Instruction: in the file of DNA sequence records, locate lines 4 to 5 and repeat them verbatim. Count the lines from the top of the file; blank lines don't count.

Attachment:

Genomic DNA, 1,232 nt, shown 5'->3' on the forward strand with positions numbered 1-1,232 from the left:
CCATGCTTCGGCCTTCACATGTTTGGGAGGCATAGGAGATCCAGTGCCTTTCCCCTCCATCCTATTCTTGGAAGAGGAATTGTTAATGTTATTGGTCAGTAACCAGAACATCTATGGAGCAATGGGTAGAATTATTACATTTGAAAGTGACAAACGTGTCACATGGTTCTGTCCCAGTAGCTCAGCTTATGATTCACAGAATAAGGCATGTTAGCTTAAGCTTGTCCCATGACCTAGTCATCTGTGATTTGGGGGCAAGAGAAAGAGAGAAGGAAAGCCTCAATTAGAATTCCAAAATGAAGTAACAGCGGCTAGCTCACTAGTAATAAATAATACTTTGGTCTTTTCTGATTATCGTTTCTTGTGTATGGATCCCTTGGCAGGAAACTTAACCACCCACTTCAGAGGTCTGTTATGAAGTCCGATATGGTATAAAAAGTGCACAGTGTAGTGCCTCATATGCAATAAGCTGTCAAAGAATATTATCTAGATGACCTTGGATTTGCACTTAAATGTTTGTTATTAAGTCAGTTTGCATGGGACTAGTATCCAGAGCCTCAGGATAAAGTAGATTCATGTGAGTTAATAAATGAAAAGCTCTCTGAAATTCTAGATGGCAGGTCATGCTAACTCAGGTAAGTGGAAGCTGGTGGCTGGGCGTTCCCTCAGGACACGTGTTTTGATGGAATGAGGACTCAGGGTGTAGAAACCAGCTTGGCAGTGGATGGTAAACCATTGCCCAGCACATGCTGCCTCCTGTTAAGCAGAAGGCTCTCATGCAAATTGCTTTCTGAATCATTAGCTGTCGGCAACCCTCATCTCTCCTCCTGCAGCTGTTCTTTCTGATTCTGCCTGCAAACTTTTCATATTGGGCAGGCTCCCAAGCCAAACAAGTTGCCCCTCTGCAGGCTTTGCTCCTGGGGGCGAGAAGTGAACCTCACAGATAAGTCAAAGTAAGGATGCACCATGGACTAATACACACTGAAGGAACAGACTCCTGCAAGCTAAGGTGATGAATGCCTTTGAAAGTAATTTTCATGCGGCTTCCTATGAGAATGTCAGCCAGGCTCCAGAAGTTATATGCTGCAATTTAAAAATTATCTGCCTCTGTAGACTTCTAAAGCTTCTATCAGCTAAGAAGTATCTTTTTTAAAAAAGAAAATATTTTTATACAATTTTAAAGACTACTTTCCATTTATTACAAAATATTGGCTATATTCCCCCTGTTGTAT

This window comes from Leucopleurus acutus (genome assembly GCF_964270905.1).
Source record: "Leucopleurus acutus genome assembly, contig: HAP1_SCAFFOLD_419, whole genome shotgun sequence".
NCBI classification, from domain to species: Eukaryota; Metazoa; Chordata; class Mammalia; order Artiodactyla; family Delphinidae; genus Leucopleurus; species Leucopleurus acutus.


Source record: "Leucopleurus acutus genome assembly, contig: HAP1_SCAFFOLD_419, whole genome shotgun sequence".
NCBI classification, from domain to species: Eukaryota; Metazoa; Chordata; class Mammalia; order Artiodactyla; family Delphinidae; genus Leucopleurus; species Leucopleurus acutus.